On the other hand, we can do wrong when we judge with severity, and that also puts us personally in very grave danger, for what can we appeal to in our defense, when we are judged by God?

Christ says, ‘How blessed are the merciful, for they shall have mercy shown them.’
He never says, ‘How blessed are those who judge justly…’ and well could He have quoted reams of laws out of the Torah, or even verses from the psalms, about judging justly if He had so desired. But no, He knew we didn’t need any help there.

As He Himself says, He came not to condemn the world, but in order that the world would be saved through Him. Since all that the world had seen of God up till then was His face of judgment—because that’s all they wanted to see—He had to come in person to show His merciful face.

From now on, no one can ever again put a man-made mask on the face of God, whether too severe or too lax: God Himself has shown up, and shown us ‘the light of His face’ and that is, above all, mercy.

What do you mean? ‘Show us the Father!’
I’ve been with you all this time!
Don’t you know that to see Me is to see the Father?

Saturday, October 18, 2014


Και εις το Πνευμα, το Αγιον, το Κυριον, το Ζωοποιον,
το εκ του Πατρος εκπορευομενον

Et in Spíritum Sanctum, Dóminum et vivificántem:
Qui ex Patre Filióque procédit

And in the Holy Spirit, the Lord, the Creator of Life,
who proceeds from the Father
and from the Son

Filioque, ‘and from the Son,’ is more than a word, represents more than such a short phrase should imply; it has affected the whole life of the Church, has driven a wedge between Christians for more than a thousand years, and continues to do so. It shouldn’t have this power, but such power we have given it. Those who accept it have accepted a whole history and an entire mindset that has relegated the place of holy and divine scripture to the tool of man, to something he can play with. Those who reject it have paid the price of fidelity to the Word of God, to the testimony of Jesus, but often that rejection has colored their thoughts and actions in such a way that they become blind to the plain meaning of other words of Jesus. Yet the fact remains, that the rejection of the filioque is important because it is a kind of ‘red flag’ that we are breaking with the plain words of Jesus in the Gospel of John if we accept it, and the ground zero of faithfulness to the Word of God begins here.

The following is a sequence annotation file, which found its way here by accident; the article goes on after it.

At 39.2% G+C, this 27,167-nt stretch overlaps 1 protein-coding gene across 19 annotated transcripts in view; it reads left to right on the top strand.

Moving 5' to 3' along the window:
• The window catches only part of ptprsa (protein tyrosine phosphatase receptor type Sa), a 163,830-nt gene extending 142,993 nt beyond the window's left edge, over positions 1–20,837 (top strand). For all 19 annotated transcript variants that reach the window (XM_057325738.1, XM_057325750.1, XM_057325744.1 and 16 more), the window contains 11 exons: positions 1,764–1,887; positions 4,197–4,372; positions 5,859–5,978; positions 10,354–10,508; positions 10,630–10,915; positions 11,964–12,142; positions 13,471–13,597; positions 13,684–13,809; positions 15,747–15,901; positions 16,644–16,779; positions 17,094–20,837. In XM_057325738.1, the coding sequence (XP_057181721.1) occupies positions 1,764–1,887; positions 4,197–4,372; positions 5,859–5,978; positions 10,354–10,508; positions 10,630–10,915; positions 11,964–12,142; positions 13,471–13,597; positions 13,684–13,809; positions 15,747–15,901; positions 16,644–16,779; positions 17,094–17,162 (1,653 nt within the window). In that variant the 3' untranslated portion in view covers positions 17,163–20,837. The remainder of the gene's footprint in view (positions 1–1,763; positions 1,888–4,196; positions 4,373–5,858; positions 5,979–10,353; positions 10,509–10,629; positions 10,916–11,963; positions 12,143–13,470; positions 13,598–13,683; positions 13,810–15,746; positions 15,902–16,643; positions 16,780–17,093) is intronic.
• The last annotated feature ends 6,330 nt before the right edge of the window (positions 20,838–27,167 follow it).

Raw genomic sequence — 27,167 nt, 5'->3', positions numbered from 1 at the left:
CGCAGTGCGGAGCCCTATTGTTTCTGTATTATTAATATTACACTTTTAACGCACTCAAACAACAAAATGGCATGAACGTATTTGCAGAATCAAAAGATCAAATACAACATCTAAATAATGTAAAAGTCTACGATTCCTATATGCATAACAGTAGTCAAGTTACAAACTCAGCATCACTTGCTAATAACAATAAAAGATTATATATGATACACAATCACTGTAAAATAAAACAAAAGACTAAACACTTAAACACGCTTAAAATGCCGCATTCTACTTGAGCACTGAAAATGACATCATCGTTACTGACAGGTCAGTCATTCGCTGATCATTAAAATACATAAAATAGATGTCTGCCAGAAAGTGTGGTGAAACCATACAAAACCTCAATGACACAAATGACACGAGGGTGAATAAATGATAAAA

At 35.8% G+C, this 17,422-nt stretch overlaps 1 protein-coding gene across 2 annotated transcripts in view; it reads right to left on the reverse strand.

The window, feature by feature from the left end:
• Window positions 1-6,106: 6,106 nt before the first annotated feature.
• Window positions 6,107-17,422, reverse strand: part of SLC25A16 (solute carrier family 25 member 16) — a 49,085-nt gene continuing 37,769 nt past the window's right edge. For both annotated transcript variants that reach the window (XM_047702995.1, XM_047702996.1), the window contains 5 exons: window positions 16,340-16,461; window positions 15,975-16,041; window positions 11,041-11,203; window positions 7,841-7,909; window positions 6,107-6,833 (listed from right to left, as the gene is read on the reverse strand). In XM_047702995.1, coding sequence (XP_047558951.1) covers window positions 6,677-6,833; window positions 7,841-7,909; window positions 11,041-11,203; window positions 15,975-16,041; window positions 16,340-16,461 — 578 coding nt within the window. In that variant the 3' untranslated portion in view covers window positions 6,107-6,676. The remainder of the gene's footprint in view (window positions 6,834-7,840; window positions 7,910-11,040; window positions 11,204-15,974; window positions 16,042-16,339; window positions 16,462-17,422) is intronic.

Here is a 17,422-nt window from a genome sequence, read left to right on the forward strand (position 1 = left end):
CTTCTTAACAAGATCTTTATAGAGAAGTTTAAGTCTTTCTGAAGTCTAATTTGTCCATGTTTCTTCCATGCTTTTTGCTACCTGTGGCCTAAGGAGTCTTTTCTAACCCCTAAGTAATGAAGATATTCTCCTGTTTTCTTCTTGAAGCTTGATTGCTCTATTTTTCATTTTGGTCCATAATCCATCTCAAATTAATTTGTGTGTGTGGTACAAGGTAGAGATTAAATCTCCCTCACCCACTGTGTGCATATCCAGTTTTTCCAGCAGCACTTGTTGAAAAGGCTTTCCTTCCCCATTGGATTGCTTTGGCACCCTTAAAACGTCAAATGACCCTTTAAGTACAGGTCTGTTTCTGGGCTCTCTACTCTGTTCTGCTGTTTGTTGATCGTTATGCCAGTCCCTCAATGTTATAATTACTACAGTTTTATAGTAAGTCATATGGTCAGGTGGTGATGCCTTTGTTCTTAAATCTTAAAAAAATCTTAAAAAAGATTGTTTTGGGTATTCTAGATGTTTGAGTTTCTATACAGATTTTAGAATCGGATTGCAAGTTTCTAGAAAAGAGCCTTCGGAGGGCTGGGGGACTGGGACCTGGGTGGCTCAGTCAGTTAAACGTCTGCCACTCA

Holy apostle and evangelist John writes in his second letter: “Anyone who runs ahead and does not continue in the teaching of Christ does not have God; whoever continues in the teaching has both the Father and the Son.” (2 John 1:9)
Adding the filioque is “running ahead and not continuing.” This is by far the major problem that Orthodoxy has with Rome. They have run ahead, and they’re proud of it.

Orthodoxy, and I mean real Orthodoxy (not the kind that can be sold either ideologically or culturally), is a strange ‘something,’ that you seem to be able to see more clearly as you approach it from afar, but when you get closer, it almost seems to dissipate, as you realise that what it looked like from the outside and could be given a name,
‘Orthodoxy,’ yields to something that is too close to us to be able to extract, throw on the table and examine.

And Jesus Christ, who once seemed a Being great, mighty, loving, faithful, whatever it is we experienced of Him, and which we wanted somehow to ‘tabernacle’ as Peter wanted to tabernacle Him on the mount of the Transfiguration, is no longer something or Someone we can glibly think or speak about. He too has become too close.

A song I love, runs “We were so close, there was no room. We bled inside each other’s wounds. We all had caught the same disease, and we all sang the songs of peace.” Even that song had a different meaning before than it has now. Before, I could explain its meaning, now, I can less so, I almost can’t, because as soon as I try, I break into tears. This is how it is with real Orthodoxy and with Jesus Christ who lives among us.

Truly, Christ is in our midst; He is and ever shall be. But what do these words really mean, what can they mean, for us, for today?

Prepare to meet your Maker, and more than that, to be unmade, and remade in an image both strange and beautiful, but to which you will be forever blinded, as you will be standing in the Light Uncreated that shone, that shines, on Tabor.

Again and again, Christós anésti! Christ is risen!

To every creature

Και ειπεν αυτοις, Πορευθέντες εις τον κόσμον απαντα, κηρυξατε το ευαγγέλιον πάση τη κτίσει.

And he said unto them, Go ye into all the world, and preach the gospel to every creature.
Mark 16:15 KJV

‘To every creature,’ a charming, even romantic idea, bequeathed to the English-speaking culture by the Bible version which has been its mainstay for four centuries and almost four years (1611 to 2014). The literal Greek says ‘to all creation,’ a somewhat less poetic concept, but one that ties in, scripturally, a lot better with the rest of the New Testament, the ‘old creation’ versus the ‘new creation,’ the defining movement in the plan of salvation. ‘Behold, I make all things new’ (Revelation 21:5). People sometimes forget that movement, narrowing the Message down to personal salvation, ‘Are you saved?’ when the work of Christ, salvation, yes, but the universal re-creation of all things, was perfected on the Cross, ‘It is finished!’ (John 19:30)